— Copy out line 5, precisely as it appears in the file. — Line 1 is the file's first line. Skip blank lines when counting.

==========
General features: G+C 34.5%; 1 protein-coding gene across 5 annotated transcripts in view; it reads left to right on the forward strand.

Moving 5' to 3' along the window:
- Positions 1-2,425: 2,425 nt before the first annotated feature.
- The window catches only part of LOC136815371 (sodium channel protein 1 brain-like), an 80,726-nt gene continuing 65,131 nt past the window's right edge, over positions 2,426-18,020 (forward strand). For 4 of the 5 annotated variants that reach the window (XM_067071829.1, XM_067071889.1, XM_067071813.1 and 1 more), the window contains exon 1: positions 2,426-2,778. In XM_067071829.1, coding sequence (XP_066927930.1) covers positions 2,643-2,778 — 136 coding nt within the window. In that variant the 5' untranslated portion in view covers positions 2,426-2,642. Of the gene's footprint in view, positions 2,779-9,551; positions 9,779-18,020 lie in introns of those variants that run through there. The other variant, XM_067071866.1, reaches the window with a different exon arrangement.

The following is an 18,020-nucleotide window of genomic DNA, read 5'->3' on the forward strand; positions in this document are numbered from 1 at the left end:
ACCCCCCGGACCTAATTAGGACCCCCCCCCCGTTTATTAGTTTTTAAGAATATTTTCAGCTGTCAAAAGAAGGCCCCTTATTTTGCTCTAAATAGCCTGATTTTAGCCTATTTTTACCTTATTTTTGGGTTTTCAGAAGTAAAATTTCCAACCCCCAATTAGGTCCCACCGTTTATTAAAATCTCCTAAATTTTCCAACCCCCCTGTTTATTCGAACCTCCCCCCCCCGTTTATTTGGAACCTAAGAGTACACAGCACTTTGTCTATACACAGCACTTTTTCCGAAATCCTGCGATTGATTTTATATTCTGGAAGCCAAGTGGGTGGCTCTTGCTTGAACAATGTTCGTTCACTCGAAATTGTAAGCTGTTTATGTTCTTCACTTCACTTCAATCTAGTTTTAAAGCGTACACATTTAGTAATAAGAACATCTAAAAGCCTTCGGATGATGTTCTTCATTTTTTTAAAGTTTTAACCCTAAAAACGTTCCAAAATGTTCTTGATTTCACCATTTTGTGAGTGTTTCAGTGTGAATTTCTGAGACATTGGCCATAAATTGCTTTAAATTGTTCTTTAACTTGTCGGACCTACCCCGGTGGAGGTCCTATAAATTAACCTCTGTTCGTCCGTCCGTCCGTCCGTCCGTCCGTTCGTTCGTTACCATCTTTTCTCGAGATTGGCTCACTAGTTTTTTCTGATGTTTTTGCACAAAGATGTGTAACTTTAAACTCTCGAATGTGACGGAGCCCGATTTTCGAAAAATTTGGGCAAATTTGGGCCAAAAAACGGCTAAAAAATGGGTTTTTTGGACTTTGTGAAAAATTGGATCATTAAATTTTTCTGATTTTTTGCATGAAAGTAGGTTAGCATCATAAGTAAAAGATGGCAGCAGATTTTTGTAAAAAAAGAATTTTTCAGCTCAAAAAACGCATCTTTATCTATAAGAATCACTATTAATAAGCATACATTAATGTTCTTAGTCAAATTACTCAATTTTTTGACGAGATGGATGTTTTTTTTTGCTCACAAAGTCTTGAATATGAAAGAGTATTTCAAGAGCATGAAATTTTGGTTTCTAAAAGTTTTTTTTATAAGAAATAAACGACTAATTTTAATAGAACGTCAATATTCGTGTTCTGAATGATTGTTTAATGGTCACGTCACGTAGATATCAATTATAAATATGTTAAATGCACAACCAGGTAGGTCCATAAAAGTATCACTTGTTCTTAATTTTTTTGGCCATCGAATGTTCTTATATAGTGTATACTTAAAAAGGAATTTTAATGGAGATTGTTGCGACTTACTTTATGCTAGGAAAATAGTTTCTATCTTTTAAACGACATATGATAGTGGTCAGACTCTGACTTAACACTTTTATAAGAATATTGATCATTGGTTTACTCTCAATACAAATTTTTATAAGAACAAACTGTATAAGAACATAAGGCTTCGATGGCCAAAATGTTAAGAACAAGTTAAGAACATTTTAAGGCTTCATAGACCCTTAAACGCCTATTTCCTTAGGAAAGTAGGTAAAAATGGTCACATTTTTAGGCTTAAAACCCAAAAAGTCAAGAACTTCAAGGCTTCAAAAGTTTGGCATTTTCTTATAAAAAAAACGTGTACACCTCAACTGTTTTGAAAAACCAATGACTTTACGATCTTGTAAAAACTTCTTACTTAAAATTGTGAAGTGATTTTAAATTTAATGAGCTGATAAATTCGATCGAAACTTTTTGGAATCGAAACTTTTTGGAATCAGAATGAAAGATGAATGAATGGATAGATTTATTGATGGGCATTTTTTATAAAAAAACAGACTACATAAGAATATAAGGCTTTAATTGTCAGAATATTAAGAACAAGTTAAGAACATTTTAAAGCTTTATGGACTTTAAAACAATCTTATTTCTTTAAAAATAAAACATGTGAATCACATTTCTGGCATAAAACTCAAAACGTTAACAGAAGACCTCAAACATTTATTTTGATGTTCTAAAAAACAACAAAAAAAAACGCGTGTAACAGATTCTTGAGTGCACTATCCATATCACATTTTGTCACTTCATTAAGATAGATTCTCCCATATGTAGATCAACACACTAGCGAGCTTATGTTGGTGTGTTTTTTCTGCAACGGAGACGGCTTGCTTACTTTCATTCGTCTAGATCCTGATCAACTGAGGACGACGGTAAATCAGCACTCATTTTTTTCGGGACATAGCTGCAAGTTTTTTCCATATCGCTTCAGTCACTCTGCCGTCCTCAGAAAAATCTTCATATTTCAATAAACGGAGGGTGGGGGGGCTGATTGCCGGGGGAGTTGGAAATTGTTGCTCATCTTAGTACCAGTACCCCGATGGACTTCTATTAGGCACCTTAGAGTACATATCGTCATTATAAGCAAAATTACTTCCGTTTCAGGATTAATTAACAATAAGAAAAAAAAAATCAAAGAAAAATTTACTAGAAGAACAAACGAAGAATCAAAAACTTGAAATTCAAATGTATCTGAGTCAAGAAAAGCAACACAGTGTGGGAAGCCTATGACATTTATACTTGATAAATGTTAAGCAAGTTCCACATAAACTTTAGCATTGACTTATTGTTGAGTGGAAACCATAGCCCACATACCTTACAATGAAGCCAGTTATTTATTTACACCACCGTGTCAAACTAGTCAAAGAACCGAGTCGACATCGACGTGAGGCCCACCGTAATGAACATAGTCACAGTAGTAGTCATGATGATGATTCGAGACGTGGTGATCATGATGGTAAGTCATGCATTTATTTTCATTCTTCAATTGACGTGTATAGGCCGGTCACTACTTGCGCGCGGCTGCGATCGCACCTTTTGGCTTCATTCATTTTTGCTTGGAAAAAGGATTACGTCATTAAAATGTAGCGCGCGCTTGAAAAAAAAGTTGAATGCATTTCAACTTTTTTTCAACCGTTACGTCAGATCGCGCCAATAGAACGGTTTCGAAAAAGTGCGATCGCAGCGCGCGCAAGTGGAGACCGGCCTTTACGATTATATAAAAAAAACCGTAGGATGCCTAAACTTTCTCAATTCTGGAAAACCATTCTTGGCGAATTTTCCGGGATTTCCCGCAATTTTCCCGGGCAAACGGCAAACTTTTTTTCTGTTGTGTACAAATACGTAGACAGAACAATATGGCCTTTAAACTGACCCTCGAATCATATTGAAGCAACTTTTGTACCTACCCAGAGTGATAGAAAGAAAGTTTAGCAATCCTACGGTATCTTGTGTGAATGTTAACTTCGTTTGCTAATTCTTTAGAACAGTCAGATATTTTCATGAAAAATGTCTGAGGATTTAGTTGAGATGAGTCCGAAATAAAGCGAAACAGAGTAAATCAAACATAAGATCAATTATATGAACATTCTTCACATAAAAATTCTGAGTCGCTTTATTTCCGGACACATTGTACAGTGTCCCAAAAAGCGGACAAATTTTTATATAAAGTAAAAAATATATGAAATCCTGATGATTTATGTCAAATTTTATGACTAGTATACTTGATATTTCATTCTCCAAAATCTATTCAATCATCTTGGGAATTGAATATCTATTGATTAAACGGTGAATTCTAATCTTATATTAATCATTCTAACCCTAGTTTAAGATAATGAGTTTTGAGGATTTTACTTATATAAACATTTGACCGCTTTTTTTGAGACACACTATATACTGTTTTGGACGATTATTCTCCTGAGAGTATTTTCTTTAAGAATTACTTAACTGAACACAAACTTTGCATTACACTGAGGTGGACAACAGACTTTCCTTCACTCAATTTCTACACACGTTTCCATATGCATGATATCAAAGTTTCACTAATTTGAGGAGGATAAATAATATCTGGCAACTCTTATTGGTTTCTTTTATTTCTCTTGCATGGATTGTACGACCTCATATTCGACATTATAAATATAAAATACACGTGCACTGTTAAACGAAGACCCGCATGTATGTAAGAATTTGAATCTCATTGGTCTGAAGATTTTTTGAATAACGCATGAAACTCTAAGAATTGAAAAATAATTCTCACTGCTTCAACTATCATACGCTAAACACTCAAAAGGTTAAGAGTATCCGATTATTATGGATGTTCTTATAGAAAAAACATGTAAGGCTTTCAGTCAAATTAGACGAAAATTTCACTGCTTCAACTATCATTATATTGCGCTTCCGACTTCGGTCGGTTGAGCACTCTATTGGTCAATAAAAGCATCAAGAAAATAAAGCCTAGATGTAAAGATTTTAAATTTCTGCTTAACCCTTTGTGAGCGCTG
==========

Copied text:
The following is an 18,020-nucleotide window of genomic DNA, read 5'->3' on the forward strand; positions in this document are numbered from 1 at the left end: